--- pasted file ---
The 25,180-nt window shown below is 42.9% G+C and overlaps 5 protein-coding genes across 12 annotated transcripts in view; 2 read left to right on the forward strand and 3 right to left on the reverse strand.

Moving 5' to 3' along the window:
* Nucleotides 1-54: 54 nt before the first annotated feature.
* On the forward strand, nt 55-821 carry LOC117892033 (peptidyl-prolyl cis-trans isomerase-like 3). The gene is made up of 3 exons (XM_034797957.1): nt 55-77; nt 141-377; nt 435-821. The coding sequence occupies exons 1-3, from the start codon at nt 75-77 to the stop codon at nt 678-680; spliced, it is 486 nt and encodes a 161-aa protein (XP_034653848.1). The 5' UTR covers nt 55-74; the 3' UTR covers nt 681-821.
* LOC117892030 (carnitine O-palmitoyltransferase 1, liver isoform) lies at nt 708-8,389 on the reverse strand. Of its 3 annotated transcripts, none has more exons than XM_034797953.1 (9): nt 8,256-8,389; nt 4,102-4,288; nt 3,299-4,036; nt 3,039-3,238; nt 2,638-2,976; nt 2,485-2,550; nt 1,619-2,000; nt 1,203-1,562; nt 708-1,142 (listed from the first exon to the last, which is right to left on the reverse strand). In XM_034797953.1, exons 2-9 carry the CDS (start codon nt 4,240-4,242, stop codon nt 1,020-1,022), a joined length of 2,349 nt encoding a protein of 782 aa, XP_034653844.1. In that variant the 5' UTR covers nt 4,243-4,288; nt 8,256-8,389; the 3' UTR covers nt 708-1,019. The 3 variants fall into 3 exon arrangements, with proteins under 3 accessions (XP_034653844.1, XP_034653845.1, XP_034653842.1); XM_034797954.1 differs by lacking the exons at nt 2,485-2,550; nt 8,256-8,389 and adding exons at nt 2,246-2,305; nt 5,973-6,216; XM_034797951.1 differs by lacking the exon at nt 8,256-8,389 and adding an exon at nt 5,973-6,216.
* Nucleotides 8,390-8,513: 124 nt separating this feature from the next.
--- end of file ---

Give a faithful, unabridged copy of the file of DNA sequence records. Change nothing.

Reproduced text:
The 25,180-nt window shown below is 42.9% G+C and overlaps 5 protein-coding genes across 12 annotated transcripts in view; 2 read left to right on the forward strand and 3 right to left on the reverse strand.

Moving 5' to 3' along the window:
* Nucleotides 1-54: 54 nt before the first annotated feature.
* On the forward strand, nt 55-821 carry LOC117892033 (peptidyl-prolyl cis-trans isomerase-like 3). The gene is made up of 3 exons (XM_034797957.1): nt 55-77; nt 141-377; nt 435-821. The coding sequence occupies exons 1-3, from the start codon at nt 75-77 to the stop codon at nt 678-680; spliced, it is 486 nt and encodes a 161-aa protein (XP_034653848.1). The 5' UTR covers nt 55-74; the 3' UTR covers nt 681-821.
* LOC117892030 (carnitine O-palmitoyltransferase 1, liver isoform) lies at nt 708-8,389 on the reverse strand. Of its 3 annotated transcripts, none has more exons than XM_034797953.1 (9): nt 8,256-8,389; nt 4,102-4,288; nt 3,299-4,036; nt 3,039-3,238; nt 2,638-2,976; nt 2,485-2,550; nt 1,619-2,000; nt 1,203-1,562; nt 708-1,142 (listed from the first exon to the last, which is right to left on the reverse strand). In XM_034797953.1, exons 2-9 carry the CDS (start codon nt 4,240-4,242, stop codon nt 1,020-1,022), a joined length of 2,349 nt encoding a protein of 782 aa, XP_034653844.1. In that variant the 5' UTR covers nt 4,243-4,288; nt 8,256-8,389; the 3' UTR covers nt 708-1,019. The 3 variants fall into 3 exon arrangements, with proteins under 3 accessions (XP_034653844.1, XP_034653845.1, XP_034653842.1); XM_034797954.1 differs by lacking the exons at nt 2,485-2,550; nt 8,256-8,389 and adding exons at nt 2,246-2,305; nt 5,973-6,216; XM_034797951.1 differs by lacking the exon at nt 8,256-8,389 and adding an exon at nt 5,973-6,216.
* Nucleotides 8,390-8,513: 124 nt separating this feature from the next.